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Peering into the psychology of online trolls

What does looking into the hearts and minds of online trolls tell us?

That's the question Australian researchers tried to answer in a new study that investigates the psychological profile of trolls — that is, computer users who engage in the disturbing 21st century practice of deliberating provoking, demeaning, and threatening others online. 

Researchers at Australia's Federation University used an online questionnaire to look closer at a handful of traits — psychopathy, sadism, and empathy — among those who engage in online trolling. The survey included 415 participants, approximately one-third male and two-thirds female, with a median age of 23 years. The researchers controlled the results for gender, a significant factor given that trolls dramatically skew male.

Participants were asked to engage with a range of questions gauging their levels of psychopathy, sadism and empathy. For instance, to what extent do you agree with the statement "People would enjoy hurting others if they gave it a go"?

Female sports reporters discuss abusive tweets, harassment #morethanmean 15:28

In terms of empathy, the researchers looked at a number of different forms that trait can take. For instance, cognitive empathy is the capacity to recognize and properly identify another person's emotions. Affective empathy goes farther, referring to the ability to experience, internalize and respond to those observed emotions. Global empathy refers to the reaction one has when directly observing another's life experience.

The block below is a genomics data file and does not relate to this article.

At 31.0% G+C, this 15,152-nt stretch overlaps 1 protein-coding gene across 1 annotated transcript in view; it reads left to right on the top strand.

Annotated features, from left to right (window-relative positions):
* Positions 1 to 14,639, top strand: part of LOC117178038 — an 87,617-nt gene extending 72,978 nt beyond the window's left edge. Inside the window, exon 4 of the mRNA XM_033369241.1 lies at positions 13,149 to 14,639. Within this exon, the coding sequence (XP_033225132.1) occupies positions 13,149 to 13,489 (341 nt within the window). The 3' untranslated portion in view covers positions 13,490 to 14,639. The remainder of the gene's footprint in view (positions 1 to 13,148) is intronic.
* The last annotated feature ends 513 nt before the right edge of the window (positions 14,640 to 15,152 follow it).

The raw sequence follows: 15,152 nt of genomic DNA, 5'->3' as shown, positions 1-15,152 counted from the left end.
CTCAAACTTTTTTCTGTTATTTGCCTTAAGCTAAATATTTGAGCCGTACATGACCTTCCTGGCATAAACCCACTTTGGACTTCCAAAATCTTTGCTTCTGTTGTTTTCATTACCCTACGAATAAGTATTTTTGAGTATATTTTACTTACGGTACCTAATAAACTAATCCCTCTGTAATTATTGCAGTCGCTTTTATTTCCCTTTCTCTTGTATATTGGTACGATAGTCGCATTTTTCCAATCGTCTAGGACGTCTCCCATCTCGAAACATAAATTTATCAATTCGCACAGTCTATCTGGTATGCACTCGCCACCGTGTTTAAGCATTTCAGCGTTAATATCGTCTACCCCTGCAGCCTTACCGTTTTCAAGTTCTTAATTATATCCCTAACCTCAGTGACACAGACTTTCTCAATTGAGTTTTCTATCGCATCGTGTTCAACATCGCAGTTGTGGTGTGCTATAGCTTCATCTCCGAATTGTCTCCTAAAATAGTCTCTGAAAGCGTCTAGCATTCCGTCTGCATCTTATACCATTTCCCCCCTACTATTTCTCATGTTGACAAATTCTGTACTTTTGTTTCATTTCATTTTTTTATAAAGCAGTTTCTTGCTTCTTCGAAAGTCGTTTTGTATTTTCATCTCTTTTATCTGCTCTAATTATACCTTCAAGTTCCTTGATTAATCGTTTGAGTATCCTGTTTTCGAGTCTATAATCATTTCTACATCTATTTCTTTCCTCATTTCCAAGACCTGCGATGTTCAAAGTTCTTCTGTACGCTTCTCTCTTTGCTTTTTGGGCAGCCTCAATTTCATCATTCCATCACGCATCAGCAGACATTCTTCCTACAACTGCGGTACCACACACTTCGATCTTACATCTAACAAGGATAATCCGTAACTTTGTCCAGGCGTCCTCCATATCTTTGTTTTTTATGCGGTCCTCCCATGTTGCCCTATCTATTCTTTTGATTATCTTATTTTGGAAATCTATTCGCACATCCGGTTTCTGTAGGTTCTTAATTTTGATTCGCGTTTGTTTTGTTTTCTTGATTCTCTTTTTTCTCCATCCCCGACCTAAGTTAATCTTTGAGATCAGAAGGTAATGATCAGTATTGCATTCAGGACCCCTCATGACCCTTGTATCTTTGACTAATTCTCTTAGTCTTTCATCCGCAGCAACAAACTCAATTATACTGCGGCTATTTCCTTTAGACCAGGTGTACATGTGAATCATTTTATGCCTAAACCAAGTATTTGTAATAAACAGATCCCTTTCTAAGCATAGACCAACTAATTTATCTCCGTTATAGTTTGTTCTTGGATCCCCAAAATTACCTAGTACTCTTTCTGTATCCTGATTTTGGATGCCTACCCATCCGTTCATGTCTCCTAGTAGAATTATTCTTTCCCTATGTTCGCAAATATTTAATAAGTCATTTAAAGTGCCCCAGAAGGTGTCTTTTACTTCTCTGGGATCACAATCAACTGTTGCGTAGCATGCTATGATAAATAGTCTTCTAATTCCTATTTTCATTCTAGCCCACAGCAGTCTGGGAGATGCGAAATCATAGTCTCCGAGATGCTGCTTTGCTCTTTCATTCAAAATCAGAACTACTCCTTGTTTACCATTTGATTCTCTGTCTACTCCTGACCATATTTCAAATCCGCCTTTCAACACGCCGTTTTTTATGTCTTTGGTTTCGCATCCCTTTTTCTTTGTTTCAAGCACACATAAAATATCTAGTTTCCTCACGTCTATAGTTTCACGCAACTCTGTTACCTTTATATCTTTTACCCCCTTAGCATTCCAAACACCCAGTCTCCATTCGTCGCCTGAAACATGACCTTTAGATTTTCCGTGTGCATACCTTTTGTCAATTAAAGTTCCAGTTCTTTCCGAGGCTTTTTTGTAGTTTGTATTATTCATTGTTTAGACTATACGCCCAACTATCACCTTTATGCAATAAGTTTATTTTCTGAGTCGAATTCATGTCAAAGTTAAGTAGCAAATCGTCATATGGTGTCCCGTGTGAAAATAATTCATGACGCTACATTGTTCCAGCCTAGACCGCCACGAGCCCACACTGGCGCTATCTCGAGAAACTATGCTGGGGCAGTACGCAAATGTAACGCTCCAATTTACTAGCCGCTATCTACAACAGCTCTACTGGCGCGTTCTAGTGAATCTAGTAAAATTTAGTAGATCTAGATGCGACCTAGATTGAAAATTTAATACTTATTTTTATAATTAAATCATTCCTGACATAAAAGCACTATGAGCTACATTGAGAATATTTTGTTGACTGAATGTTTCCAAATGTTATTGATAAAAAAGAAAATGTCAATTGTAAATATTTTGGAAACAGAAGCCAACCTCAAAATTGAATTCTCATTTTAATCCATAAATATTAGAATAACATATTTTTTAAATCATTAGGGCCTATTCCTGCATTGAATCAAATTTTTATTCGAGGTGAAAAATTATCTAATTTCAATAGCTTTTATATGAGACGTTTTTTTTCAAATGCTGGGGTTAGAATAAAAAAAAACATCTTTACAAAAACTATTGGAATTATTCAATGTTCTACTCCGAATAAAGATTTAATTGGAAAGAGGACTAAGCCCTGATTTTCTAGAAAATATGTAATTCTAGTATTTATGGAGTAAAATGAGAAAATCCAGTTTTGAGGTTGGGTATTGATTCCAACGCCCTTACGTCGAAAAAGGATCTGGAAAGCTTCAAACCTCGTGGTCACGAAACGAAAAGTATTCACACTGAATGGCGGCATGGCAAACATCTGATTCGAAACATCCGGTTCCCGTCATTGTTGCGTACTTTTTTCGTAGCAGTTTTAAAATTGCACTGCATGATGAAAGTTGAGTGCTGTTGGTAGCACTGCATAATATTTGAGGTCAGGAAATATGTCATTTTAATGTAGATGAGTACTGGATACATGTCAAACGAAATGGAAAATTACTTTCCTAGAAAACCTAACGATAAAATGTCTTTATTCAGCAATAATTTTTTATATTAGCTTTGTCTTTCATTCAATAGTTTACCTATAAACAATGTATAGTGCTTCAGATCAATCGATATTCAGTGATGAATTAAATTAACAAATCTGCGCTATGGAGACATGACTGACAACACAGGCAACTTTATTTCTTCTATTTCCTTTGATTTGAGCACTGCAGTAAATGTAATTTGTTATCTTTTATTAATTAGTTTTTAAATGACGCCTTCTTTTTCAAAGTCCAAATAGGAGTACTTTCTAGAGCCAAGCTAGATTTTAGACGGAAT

The researchers found that trolls tend to show higher levels of trait psychopathy and sadism, as well as lower levels of affective empathy, according to the study published in the journal Personality and Individual Differences

Interestingly, trolls scored higher than average for cognitive empathy, meaning they are aware of other people's emotions. But the researchers suggested, trolls' higher levels of psychopathy traits appear to override these tendencies.

Given that psychopaths are thrill seekers, the researchers surmised that the "thrill" of creating mayhem on the internet might provide fuel to trolls.

Researchers noticed a strategy of predicting and recognizing victims' emotional suffering, but maintaining distance from "the experience of these negative emotions." Trolls, the researchers wrote, "appear to be master manipulators of both cyber-settings and their victims' emotions."

Trolling can have a powerful effect on victims, potentially exacerbating depression and anxiety. 

Academics draw a subtle distinction between trolls and cyberbullies, noting that trolls specifically aim to disrupt their victims' communications for their own amusement. In one famous example, actress Leslie Jones temporarily signed off her Twitter account after being swarmed by a coordinated campaign of trolls launching virulently racist, sexist and violent abuse her way —but she later reengaged with social media and confronted the problem head-on

"Unfortunately I'm used to the insults. That's unfortunate. But what scared me was the injustice of a gang of people jumping against you for such a sick cause," Jones said in an interview last summer. "Like, it's so gross and mean and unnecessary." 

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